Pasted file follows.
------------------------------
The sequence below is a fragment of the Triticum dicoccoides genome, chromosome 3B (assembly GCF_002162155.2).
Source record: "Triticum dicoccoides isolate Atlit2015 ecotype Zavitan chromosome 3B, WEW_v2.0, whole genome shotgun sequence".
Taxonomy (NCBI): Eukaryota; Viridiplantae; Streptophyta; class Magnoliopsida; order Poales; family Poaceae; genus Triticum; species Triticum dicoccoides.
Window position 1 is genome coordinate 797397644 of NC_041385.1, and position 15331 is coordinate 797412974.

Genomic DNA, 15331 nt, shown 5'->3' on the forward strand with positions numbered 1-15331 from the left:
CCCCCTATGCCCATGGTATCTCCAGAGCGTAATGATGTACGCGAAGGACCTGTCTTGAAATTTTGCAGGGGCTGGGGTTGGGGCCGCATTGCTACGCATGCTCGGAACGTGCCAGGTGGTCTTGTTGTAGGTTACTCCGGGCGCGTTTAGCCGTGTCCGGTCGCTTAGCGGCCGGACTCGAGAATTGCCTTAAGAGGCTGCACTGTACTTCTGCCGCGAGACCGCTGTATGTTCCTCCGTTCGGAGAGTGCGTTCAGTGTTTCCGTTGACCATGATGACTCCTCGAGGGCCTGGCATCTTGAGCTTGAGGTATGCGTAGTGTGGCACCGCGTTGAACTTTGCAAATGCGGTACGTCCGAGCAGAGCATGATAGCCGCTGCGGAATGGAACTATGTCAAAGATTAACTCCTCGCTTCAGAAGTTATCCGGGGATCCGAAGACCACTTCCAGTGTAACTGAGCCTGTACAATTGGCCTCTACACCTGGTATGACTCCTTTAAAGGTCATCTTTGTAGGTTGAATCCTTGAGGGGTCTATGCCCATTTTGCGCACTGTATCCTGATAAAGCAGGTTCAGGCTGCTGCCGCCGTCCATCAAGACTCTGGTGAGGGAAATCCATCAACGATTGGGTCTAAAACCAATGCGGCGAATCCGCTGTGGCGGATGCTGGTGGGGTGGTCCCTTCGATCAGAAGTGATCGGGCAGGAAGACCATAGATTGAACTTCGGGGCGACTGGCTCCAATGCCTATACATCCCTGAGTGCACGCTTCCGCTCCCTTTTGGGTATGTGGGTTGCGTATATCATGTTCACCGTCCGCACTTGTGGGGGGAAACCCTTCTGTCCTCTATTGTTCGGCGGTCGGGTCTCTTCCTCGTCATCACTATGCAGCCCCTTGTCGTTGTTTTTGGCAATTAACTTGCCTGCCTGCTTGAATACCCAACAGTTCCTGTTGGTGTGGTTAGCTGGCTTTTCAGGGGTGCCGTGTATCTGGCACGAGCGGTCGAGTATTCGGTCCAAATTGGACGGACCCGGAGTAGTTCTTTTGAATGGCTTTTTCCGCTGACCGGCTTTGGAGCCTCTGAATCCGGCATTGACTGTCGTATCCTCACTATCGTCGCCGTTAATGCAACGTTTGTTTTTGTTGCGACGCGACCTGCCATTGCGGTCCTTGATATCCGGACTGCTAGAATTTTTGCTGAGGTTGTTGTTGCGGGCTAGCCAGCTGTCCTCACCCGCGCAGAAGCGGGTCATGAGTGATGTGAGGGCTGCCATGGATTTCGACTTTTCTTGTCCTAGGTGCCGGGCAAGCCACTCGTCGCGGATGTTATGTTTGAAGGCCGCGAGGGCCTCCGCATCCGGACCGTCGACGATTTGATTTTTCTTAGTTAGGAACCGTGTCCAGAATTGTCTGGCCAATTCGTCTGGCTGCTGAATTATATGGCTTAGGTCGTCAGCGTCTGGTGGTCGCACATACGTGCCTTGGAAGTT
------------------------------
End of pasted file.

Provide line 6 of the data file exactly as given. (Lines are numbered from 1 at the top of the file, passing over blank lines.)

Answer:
CCCCCTATGCCCATGGTATCTCCAGAGCGTAATGATGTACGCGAAGGACCTGTCTTGAAATTTTGCAGGGGCTGGGGTTGGGGCCGCATTGCTACGCATGCTCGGAACGTGCCAGGTGGTCTTGTTGTAGGTTACTCCGGGCGCGTTTAGCCGTGTCCGGTCGCTTAGCGGCCGGACTCGAGAATTGCCTTAAGAGGCTGCACTGTACTTCTGCCGCGAGACCGCTGTATGTTCCTCCGTTCGGAGAGTGCGTTCAGTGTTTCCGTTGACCATGATGACTCCTCGAGGGCCTGGCATCTTGAGCTTGAGGTATGCGTAGTGTGGCACCGCGTTGAACTTTGCAAATGCGGTACGTCCGAGCAGAGCATGATAGCCGCTGCGGAATGGAACTATGTCAAAGATTAACTCCTCGCTTCAGAAGTTATCCGGGGATCCGAAGACCACTTCCAGTGTAACTGAGCCTGTACAATTGGCCTCTACACCTGGTATGACTCCTTTAAAGGTCATCTTTGTAGGTTGAATCCTTGAGGGGTCTATGCCCATTTTGCGCACTGTATCCTGATAAAGCAGGTTCAGGCTGCTGCCGCCGTCCATCAAGACTCTGGTGAGGGAAATCCATCAACGATTGGGTCTAAAACCAATGCGGCGAATCCGCTGTGGCGGATGCTGGTGGGGTGGTCCCTTCGATCAGAAGTGATCGGGCAGGAAGACCATAGATTGAACTTCGGGGCGACTGGCTCCAATGCCTATACATCCCTGAGTGCACGCTTCCGCTCCCTTTTGGGTATGTGGGTTGCGTATATCATGTTCACCGTCCGCACTTGTGGGGGGAAACCCTTCTGTCCTCTATTGTTCGGCGGTCGGGTCTCTTCCTCGTCATCACTATGCAGCCCCTTGTCGTTGTTTTTGGCAATTAACTTGCCTGCCTGCTTGAATACCCAACAGTTCCTGTTGGTGTGGTTAGCTGGCTTTTCAGGGGTGCCGTGTATCTGGCACGAGCGGTCGAGTATTCGGTCCAAATTGGACGGACCCGGAGTAGTTCTTTTGAATGGCTTTTTCCGCTGACCGGCTTTGGAGCCTCTGAATCCGGCATTGACTGTCGTATCCTCACTATCGTCGCCGTTAATGCAACGTTTGTTTTTGTTGCGACGCGACCTGCCATTGCGGTCCTTGATATCCGGACTGCTAGAATTTTTGCTGAGGTTGTTGTTGCGGGCTAGCCAGCTGTCCTCACCCGCGCAGAAGCGGGTCATGAGTGATGTGAGGGCTGCCATGGATTTCGACTTTTCTTGTCCTAGGTGCCGGGCAAGCCACTCGTCGCGGATGTTATGTTTGAAGGCCGCGAGGGCCTCCGCATCCGGACCGTCGACGATTTGATTTTTCTTAGTTAGGAACCGTGTCCAGAATTGTCTGGCCAATTCGTCTGGCTGCTGAATTATATGGCTTAGGTCGTCAGCGTCTGGTGGTCGCACATACGTGCCTTGGAAGTT